As to Insurance law, the insured must notify the insurer within five days following the time when the loss took place. Failure to do so allows the insurer to reduce the indemnity based on the prejudice caused to them. The policy can be avoided only in circumstances where insurers can prove that the late notice was given in bad faith.

    There are no specific time frames for an insurer to respond to an insured but following some persuasive criteria from the Courts, it is important to respond within thirty days of any correspondence to avoid any possible legal presumption against the insurer that the claim is accepted as presented by the insured.
  • Role of the Reinsurance Broker (Placing and Producing)The reinsured is the principal of the reinsurance broker. Usually the producing broker is the same as the placing broker, and owes direct contractual duties to the reinsured. However, the broker can act as a producing broker and is allowed by law to use the services of other brokers (as placing agents) to negotiate and place the risks. Even in such a case, the producing broker is liable to the reinsured for any default on behalf of the placing brokers. Therefore, the broker is the reinsured’s agent, not the reinsurer’s nor an independent intermediary. Both the producing and the placing brokers would be deemed to act as agents to the original cedant (the reinsured).

    It is important to note that reinsurance brokers have to be authorized by the insurance authority so their services can be utilized by a reinsured.

    Under Mexican Law there is no provision that states that the knowledge of facts, which are known to the broker but not known to his principal, has to be imputed to the latter. Hence, the knowledge of the reinsurance broker cannot be attributed to his principal.
Mexico

Costa Rica
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Facts

  • Population
    4.7m (120th)
  • LA Rank (GDP)
    13th
  • Global Rank (GDP)
    78th

GDP 2013
US$49.621 billion

  • Economic Growth 2011
    4.4%
  • Economic Growth 2012
    5.1%
  • Economic Growth 2013
    3.4%
  • Inflation (official) 2011
    4.9%
  • Inflation (official) 2012
    4.5%
  • Inflation (official) 2013
    5.2%

Managing claims

  • Effect of a 'Reservation of Rights' and 'Without Prejudice' Correspondence‘Reservation of Rights’ and ‘Without Prejudice’ are not regulated under the Costa Rican legislation; however the contract can include this type of clause if agreed by the parties. There is no experience on how the courts will rule on the interpretation of these contractual clauses. According to general commercial law, the Courts will rely on the drafting of the clause and regularly accepted market practices to rule on a case when there is a legal gap or an absence of law.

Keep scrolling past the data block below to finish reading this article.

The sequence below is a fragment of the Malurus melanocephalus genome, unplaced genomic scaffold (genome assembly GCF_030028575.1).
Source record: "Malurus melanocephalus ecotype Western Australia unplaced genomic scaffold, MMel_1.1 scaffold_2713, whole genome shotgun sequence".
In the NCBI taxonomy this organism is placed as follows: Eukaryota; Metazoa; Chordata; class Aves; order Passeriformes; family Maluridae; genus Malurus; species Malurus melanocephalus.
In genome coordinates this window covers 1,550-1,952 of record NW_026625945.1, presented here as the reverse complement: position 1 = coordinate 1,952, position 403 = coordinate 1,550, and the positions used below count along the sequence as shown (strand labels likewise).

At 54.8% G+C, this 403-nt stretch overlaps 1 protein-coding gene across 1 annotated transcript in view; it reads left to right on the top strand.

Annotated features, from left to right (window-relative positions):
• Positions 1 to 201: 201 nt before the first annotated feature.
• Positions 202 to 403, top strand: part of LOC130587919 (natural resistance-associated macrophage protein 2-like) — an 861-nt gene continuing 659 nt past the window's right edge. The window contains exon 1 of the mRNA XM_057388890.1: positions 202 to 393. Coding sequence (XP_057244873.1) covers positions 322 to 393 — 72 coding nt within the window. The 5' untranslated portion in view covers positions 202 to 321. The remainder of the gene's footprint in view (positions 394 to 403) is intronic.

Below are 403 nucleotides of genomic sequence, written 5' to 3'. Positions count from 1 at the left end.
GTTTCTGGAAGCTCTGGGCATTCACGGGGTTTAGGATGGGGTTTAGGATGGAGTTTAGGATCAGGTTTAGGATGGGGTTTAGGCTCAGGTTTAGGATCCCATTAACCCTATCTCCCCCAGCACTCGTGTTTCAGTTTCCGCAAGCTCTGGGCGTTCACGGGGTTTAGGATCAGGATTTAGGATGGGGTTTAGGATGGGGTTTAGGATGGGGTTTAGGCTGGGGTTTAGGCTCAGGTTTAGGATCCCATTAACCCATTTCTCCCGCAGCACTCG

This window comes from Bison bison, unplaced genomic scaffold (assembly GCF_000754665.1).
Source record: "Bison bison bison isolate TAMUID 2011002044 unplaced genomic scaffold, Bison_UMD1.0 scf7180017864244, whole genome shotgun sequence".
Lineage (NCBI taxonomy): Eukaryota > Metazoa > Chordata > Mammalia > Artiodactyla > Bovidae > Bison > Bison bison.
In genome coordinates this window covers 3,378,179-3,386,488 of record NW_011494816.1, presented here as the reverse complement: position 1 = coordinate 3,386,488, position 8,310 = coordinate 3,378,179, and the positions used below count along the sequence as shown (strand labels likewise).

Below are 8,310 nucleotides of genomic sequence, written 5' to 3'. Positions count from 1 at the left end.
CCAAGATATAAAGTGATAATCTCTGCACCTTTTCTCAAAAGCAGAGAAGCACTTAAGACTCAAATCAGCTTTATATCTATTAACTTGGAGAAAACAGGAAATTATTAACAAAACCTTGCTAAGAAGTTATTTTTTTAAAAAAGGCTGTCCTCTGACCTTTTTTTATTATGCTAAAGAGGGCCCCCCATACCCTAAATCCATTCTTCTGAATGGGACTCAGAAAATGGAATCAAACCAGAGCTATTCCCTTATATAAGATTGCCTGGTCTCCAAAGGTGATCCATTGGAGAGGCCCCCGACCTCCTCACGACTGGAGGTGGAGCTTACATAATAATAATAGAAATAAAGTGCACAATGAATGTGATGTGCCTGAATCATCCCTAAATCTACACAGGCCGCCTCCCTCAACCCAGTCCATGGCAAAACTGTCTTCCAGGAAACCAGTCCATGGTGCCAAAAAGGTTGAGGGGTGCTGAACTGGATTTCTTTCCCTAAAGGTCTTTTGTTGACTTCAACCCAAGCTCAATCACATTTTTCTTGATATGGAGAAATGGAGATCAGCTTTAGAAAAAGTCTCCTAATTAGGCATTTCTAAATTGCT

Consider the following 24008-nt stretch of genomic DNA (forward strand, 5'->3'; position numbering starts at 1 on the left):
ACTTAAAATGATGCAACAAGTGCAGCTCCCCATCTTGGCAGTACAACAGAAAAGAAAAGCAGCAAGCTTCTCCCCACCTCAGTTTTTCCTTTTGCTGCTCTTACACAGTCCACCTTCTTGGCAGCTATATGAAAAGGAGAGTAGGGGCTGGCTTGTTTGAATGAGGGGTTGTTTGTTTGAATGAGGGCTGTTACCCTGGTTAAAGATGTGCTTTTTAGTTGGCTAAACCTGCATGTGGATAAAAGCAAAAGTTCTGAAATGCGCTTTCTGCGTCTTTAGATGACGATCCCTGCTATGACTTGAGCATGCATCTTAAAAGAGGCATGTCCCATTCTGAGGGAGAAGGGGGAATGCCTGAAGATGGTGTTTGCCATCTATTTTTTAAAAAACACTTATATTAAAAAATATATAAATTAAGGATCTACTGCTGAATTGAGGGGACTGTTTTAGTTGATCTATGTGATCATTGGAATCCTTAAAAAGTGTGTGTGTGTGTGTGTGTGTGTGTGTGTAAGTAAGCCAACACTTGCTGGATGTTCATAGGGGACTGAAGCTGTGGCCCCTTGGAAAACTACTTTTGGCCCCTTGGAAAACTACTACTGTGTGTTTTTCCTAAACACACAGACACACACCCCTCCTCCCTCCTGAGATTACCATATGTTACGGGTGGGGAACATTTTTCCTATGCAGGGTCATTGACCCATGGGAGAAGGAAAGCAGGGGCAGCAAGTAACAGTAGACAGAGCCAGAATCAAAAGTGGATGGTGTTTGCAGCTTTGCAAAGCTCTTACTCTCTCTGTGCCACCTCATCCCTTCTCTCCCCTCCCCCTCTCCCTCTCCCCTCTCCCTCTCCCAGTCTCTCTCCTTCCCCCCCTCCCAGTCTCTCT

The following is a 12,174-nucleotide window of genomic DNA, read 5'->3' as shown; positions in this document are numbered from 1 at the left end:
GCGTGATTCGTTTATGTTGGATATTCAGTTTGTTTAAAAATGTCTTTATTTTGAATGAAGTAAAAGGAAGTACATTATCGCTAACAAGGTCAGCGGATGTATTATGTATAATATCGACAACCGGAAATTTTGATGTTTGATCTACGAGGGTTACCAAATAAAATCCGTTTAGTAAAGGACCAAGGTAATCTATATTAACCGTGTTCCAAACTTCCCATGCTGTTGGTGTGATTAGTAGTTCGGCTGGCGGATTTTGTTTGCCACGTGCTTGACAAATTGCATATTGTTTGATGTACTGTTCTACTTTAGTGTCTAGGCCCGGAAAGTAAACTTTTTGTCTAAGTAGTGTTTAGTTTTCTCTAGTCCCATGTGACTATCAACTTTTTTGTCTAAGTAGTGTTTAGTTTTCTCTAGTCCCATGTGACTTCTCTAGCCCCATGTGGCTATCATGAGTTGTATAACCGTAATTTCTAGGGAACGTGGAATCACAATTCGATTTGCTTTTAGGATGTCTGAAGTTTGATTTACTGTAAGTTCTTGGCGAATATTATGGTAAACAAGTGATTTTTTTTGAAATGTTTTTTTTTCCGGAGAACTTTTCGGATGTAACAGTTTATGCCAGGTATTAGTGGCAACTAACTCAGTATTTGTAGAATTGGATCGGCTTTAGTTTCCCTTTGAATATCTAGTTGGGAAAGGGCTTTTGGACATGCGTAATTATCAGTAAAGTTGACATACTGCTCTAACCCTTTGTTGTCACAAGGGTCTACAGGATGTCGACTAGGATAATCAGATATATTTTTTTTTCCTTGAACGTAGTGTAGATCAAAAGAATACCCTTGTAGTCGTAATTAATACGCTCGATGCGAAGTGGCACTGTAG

• PrivilegeLawyers are allowed to retain evidence based on reasons of professional secrecy with clients.
  • DisclosureThe plaintiff is required to produce the evidence to sustain its claim, but is not expressly required to produce documents which may harm its own case. If a party wishes to produce further evidence after the period for offering evidence has expired, and before the final ruling is issued, the party may apply to the judge to allow it to have the further evidence considered. This may include a request for documents by one party from a producing party which are harmful to the case of the producing party. The judge will rule if the new evidence is required or not for the final ruling. The other party will be notified by the Court that new evidence will have been filed and has the opportunity to oppose or challenge it. The judge will decide whether or not the further evidence should be accepted.
  • InterestInterest is calculated from the date of the final decision of the Court or Arbitrator at a rate based on the basic passive rate of the Central Bank of Costa Rica for operations in national currency (7.20% in November 2014), and equal to the 'prime rate' for operations in U.S. dollars (3.25% in November 2014).
  • CostsEach party pays the legal fees of their own lawyers. The judge awards other expenses such as technical advisors' fees, duties, stamps, services of notices etc. to the prevailing party, unless the judge considers that the losing party litigated in good faith, in which case the judge has discretion as to whether or not to charge court fees and expenses.
  • Monetary CorrectionMonetary correction does not exist in Costa Rican law.
  • Punitive DamagesPunitive damages do not exist in Costa Rican law.
  • Expected length of caseA civil law action may take up to eight years to reach a judgment at first instance. The parties have remedies of appeal before a higher court and in some cases an additional remedy before the Supreme Court of Justice which may take a further four years to reach judgment. Arbitration is allowed only if it is expressly agreed by the parties in the insurance contract. An arbitration award can be obtained within one year. In a reinsurance case, arbitration is allowed even if it is not expressly provided for in the contract.

Reinsurance law

  • Fronting RequirementsUnder Costa Rican legislation, there are no regulatory requirements for local fronting companies, however, the General Superintendence of Insurance may issue regulations if it is considered necessary.